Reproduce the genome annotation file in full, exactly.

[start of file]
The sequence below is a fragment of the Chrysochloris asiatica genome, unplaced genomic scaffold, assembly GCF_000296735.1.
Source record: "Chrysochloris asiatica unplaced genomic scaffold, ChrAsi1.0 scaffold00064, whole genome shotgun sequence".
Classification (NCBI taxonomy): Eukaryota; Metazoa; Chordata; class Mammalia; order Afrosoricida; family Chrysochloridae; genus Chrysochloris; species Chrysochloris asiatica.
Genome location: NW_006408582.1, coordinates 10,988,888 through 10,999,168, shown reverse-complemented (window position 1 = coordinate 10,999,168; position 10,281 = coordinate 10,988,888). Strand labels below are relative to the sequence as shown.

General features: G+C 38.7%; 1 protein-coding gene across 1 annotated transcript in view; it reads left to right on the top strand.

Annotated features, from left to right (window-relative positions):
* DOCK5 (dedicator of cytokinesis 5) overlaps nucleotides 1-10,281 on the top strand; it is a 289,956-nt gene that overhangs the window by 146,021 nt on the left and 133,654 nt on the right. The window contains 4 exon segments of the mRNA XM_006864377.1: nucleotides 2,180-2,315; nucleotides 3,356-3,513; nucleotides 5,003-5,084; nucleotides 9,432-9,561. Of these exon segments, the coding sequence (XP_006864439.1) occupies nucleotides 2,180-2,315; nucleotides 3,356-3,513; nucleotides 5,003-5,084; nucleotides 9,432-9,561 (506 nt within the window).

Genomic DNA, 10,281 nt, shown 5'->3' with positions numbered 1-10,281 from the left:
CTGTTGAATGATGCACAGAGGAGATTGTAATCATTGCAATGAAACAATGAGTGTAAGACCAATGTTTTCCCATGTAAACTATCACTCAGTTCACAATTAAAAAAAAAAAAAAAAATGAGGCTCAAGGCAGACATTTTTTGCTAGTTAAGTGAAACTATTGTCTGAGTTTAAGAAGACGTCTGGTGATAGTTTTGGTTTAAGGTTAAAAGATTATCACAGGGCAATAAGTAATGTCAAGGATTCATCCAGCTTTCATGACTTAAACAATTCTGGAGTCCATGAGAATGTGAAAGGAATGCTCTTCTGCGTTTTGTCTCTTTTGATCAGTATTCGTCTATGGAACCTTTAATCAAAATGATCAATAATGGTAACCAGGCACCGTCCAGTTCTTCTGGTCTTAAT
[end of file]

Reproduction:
The sequence below is a fragment of the Chrysochloris asiatica genome, unplaced genomic scaffold, assembly GCF_000296735.1.
Source record: "Chrysochloris asiatica unplaced genomic scaffold, ChrAsi1.0 scaffold00064, whole genome shotgun sequence".
Classification (NCBI taxonomy): Eukaryota; Metazoa; Chordata; class Mammalia; order Afrosoricida; family Chrysochloridae; genus Chrysochloris; species Chrysochloris asiatica.
Genome location: NW_006408582.1, coordinates 10,988,888 through 10,999,168, shown reverse-complemented (window position 1 = coordinate 10,999,168; position 10,281 = coordinate 10,988,888). Strand labels below are relative to the sequence as shown.

General features: G+C 38.7%; 1 protein-coding gene across 1 annotated transcript in view; it reads left to right on the top strand.

Annotated features, from left to right (window-relative positions):
* DOCK5 (dedicator of cytokinesis 5) overlaps nucleotides 1-10,281 on the top strand; it is a 289,956-nt gene that overhangs the window by 146,021 nt on the left and 133,654 nt on the right. The window contains 4 exon segments of the mRNA XM_006864377.1: nucleotides 2,180-2,315; nucleotides 3,356-3,513; nucleotides 5,003-5,084; nucleotides 9,432-9,561. Of these exon segments, the coding sequence (XP_006864439.1) occupies nucleotides 2,180-2,315; nucleotides 3,356-3,513; nucleotides 5,003-5,084; nucleotides 9,432-9,561 (506 nt within the window).

Genomic DNA, 10,281 nt, shown 5'->3' with positions numbered 1-10,281 from the left:
CTGTTGAATGATGCACAGAGGAGATTGTAATCATTGCAATGAAACAATGAGTGTAAGACCAATGTTTTCCCATGTAAACTATCACTCAGTTCACAATTAAAAAAAAAAAAAAAAATGAGGCTCAAGGCAGACATTTTTTGCTAGTTAAGTGAAACTATTGTCTGAGTTTAAGAAGACGTCTGGTGATAGTTTTGGTTTAAGGTTAAAAGATTATCACAGGGCAATAAGTAATGTCAAGGATTCATCCAGCTTTCATGACTTAAACAATTCTGGAGTCCATGAGAATGTGAAAGGAATGCTCTTCTGCGTTTTGTCTCTTTTGATCAGTATTCGTCTATGGAACCTTTAATCAAAATGATCAATAATGGTAACCAGGCACCGTCCAGTTCTTCTGGTCTTAAT